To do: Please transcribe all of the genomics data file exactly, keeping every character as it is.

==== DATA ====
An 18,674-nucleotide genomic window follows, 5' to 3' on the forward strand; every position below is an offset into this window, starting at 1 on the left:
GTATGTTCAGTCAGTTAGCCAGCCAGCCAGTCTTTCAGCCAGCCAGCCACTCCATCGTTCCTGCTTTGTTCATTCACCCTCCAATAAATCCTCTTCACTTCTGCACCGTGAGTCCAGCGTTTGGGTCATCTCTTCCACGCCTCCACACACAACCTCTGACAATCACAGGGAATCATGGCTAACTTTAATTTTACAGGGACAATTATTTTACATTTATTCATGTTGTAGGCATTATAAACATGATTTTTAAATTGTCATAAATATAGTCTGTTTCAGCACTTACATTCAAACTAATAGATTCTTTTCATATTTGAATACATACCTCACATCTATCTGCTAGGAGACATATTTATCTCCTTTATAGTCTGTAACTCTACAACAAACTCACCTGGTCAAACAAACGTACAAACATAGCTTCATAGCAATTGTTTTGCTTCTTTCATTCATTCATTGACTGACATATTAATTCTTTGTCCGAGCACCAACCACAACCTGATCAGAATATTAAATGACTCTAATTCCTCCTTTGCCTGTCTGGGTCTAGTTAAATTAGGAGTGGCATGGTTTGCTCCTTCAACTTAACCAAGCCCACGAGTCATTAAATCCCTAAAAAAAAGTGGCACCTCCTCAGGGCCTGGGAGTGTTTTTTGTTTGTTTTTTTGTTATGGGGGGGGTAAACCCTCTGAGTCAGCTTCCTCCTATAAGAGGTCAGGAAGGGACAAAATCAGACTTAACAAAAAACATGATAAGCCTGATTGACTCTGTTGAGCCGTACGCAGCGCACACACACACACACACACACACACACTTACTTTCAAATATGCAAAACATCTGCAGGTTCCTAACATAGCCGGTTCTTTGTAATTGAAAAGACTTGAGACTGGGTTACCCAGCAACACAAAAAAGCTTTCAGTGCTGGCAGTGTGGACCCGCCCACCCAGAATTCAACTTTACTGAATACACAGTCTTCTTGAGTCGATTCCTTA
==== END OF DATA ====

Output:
An 18,674-nucleotide genomic window follows, 5' to 3' on the forward strand; every position below is an offset into this window, starting at 1 on the left:
GTATGTTCAGTCAGTTAGCCAGCCAGCCAGTCTTTCAGCCAGCCAGCCACTCCATCGTTCCTGCTTTGTTCATTCACCCTCCAATAAATCCTCTTCACTTCTGCACCGTGAGTCCAGCGTTTGGGTCATCTCTTCCACGCCTCCACACACAACCTCTGACAATCACAGGGAATCATGGCTAACTTTAATTTTACAGGGACAATTATTTTACATTTATTCATGTTGTAGGCATTATAAACATGATTTTTAAATTGTCATAAATATAGTCTGTTTCAGCACTTACATTCAAACTAATAGATTCTTTTCATATTTGAATACATACCTCACATCTATCTGCTAGGAGACATATTTATCTCCTTTATAGTCTGTAACTCTACAACAAACTCACCTGGTCAAACAAACGTACAAACATAGCTTCATAGCAATTGTTTTGCTTCTTTCATTCATTCATTGACTGACATATTAATTCTTTGTCCGAGCACCAACCACAACCTGATCAGAATATTAAATGACTCTAATTCCTCCTTTGCCTGTCTGGGTCTAGTTAAATTAGGAGTGGCATGGTTTGCTCCTTCAACTTAACCAAGCCCACGAGTCATTAAATCCCTAAAAAAAAGTGGCACCTCCTCAGGGCCTGGGAGTGTTTTTTGTTTGTTTTTTTGTTATGGGGGGGGTAAACCCTCTGAGTCAGCTTCCTCCTATAAGAGGTCAGGAAGGGACAAAATCAGACTTAACAAAAAACATGATAAGCCTGATTGACTCTGTTGAGCCGTACGCAGCGCACACACACACACACACACACACACACTTACTTTCAAATATGCAAAACATCTGCAGGTTCCTAACATAGCCGGTTCTTTGTAATTGAAAAGACTTGAGACTGGGTTACCCAGCAACACAAAAAAGCTTTCAGTGCTGGCAGTGTGGACCCGCCCACCCAGAATTCAACTTTACTGAATACACAGTCTTCTTGAGTCGATTCCTTA